If your morning is anything like mine, you might kick it off over coffee and email. Then it's time for the news, which may come from your television or tableside iPad, perhaps complimented with some Netflix for the kids while you whip up breakfast. 

 

On the way to work, I jack my phone into the car — listening to Pandora or "This American Life" — while also occasionally calling on Siri to text someone, shout out the weather, or read me yet another email. Once at the office, I'm glued to my keyboard and willingly throw myself into the fray of the online world. 

 

I'm always connected. And that's likely not a good thing. I have my outlets — running a small apple farm being one of them — but it's hard to escape the pull of the modern, jacked-in world when your livelihood is directly tied to it. 

 

I'm not alone. The average American spends 5.35 hours a day on social networking sites, with a growing 30 percent of leisure time in the U.S. spent on the Internet. Add the addition of smart phones, making our lives even more tethered, and it's easy to envision a future where "always on" isn't just an option, but expected. 

 

So it's no surprise then that only a few decades into the rise of the Internet age, week-long retreats are being created to briefly escape it — and give your life an opportunity to hit the reset button. The latest, aptly named The Digital Detox, is kicking off in Orr Hot Springs, Calif., next month. And in case you're wondering, it's already hugely popular. 

 

 

"We believe that people need a break, and in this day and age, need to give themselves the permission to take that break," says co-founder Levi Felix. "Spending the majority of our waking lives online, experiencing life through a screen, plugged in as if it were an extension of ourselves is beginning to take its toll. Our mission at The Digital Detox is to provide people with the opportunity and permission to put aside their digital arm and 're-format' their own personal hard-drives … so they can return to their job and family feeling rejuvenated and relaxed, with a new-found perspective, energy, inspiration, and a refreshed approach to a balanced life in the digital age."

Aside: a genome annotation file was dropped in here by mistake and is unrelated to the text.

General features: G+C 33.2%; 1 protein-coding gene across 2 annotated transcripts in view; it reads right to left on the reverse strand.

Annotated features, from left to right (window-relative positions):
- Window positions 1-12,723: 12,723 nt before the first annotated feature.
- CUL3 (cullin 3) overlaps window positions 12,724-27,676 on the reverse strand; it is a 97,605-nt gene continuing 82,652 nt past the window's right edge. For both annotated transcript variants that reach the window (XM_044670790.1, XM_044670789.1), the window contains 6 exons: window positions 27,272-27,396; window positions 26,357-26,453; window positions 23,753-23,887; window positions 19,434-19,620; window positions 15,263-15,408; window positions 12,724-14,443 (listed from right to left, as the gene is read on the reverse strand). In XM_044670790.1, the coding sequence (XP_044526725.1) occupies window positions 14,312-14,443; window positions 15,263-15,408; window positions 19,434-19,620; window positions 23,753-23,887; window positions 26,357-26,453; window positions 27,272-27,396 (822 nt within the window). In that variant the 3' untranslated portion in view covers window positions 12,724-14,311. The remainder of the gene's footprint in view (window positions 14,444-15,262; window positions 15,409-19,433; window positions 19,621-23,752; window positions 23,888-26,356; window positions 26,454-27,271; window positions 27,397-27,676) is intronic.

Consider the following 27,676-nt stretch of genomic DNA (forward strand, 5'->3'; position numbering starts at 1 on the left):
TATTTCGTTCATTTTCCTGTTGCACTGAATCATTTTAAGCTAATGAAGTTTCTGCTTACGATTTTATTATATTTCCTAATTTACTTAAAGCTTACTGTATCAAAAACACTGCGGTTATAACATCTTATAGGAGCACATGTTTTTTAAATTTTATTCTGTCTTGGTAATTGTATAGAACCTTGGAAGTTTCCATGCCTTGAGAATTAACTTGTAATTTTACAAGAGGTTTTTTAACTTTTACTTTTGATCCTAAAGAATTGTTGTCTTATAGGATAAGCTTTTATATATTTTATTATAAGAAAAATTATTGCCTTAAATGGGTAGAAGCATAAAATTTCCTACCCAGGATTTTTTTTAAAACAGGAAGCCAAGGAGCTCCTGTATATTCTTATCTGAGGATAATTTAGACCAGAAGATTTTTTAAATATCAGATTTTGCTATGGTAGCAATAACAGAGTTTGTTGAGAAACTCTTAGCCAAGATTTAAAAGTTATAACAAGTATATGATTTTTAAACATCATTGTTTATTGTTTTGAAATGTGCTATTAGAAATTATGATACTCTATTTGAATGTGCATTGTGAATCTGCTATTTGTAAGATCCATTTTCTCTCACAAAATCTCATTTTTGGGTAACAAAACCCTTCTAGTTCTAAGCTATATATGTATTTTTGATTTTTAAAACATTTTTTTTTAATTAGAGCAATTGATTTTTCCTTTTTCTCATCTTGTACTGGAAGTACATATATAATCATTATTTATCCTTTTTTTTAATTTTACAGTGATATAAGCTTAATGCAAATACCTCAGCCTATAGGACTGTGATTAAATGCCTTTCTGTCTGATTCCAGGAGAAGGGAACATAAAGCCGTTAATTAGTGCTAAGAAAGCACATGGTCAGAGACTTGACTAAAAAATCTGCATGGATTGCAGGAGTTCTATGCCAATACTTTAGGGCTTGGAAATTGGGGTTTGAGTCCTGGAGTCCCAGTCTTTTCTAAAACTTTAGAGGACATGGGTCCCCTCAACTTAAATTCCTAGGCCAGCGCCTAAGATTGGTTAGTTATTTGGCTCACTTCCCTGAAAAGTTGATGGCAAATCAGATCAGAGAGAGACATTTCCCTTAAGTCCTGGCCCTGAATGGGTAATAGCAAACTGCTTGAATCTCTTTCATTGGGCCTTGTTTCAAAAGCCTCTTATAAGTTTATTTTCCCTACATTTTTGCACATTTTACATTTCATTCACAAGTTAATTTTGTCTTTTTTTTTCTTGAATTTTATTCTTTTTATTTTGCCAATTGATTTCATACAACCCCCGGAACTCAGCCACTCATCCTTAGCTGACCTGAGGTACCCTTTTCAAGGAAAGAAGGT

For four days, participants in the detox (classes are kept small at only 10 people) will leave behind their digital selves and embrace nature with yoga, meditation, delicious, locally grown food, and the serenity of the Mendocino Valley. For those who might want to cheat, good luck — there's no cellphone service. 

 

 

"The Digital Detox creates a space that gives you the freedom and permission to truly unplug and decompress ... for personal development, creative thinking, liberation, and a space to truly unplug," the site reads. "We give our minds the time to think deeply, our bodies the chance to relax, and our natural surrounding the opportunity to engulf us."

 

And that's the beauty of hitting a designated "off-grid" spot to truly get away. I've previously tried to disconnect while on vacation, only to fail miserably by hitting up an Internet cafe or borrowing someone's device to "check in." No such temptations exist in Orr Hot Springs. And the price is right, too. 

 

"We value community, transparency and the opportunity to share experiences that will transform people's life. Since most retreats are so expensive, we wanted to make the digital detox more accessible to a wide range of participants by creating a flexible tiered pricing system," says co-founder Brooke Dean.

 

"With a baseline cost of $600/person, we understand this may still be out of some people's budget," she adds. "So we're using a trust based discount/scholarship system where the individual chooses their own price on the spectrum; this way we are able to include the tech exec or entrepreneur that can pay the full price, or the soccer mom who juggles three children's schedules on her iPad everyday, and even the PhD student who can afford $450 or $600 but not the full $800."

 

You can find out more information on the TDD's website. Additional off-grid retreats are scheduled for July 12-15 and Aug. 16-19. What do you think? Could you use a little digital detox in your life? 

 

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